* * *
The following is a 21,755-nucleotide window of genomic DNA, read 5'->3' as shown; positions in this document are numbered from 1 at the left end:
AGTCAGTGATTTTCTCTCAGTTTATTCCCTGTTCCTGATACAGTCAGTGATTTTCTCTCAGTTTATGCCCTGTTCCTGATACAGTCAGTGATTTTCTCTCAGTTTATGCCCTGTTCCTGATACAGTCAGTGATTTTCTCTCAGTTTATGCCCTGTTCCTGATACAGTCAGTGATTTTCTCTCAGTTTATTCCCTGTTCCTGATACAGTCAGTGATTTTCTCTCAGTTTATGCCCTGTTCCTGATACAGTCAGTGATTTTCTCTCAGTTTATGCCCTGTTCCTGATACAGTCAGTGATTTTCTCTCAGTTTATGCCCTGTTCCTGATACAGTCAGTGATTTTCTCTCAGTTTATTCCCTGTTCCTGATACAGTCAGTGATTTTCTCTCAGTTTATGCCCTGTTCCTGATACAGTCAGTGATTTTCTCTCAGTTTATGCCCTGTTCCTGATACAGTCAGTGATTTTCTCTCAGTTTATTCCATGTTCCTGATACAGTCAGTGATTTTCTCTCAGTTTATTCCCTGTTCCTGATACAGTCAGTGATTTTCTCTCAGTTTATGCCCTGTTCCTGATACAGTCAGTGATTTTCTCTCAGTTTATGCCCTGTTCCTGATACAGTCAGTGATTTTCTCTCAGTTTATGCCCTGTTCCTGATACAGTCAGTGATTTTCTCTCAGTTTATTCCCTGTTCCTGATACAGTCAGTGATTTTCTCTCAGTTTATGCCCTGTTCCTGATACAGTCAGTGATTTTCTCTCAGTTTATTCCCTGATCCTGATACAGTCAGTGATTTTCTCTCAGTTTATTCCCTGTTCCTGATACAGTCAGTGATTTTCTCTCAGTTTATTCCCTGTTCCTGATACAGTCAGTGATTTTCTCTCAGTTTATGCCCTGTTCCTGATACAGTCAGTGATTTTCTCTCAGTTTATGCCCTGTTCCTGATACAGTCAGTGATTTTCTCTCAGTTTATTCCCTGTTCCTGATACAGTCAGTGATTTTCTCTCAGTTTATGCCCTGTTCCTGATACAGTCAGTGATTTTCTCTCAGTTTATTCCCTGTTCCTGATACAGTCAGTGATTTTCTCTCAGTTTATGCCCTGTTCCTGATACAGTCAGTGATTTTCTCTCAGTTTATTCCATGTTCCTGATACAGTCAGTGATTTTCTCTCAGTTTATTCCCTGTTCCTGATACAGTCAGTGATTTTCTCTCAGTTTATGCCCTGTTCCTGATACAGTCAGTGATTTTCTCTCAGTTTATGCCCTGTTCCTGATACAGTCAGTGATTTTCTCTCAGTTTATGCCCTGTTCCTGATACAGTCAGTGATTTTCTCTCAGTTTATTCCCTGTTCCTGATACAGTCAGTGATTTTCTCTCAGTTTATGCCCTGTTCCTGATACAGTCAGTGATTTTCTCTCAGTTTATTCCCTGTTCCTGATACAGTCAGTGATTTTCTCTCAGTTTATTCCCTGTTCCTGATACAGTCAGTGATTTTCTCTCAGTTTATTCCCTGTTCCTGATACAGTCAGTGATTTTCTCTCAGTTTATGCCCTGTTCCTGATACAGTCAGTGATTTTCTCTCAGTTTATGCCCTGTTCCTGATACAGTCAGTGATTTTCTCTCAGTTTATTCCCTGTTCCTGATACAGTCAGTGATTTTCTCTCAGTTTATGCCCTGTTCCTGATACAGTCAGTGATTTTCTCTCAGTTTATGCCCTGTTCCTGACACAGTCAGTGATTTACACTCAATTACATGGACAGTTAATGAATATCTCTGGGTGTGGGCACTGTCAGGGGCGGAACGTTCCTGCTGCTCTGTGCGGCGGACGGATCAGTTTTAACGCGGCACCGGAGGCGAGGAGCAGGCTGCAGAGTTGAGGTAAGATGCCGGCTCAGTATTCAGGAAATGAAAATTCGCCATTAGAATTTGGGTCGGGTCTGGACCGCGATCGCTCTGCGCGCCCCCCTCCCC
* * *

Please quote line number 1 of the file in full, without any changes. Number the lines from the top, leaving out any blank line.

The following is a 21,755-nucleotide window of genomic DNA, read 5'->3' as shown; positions in this document are numbered from 1 at the left end: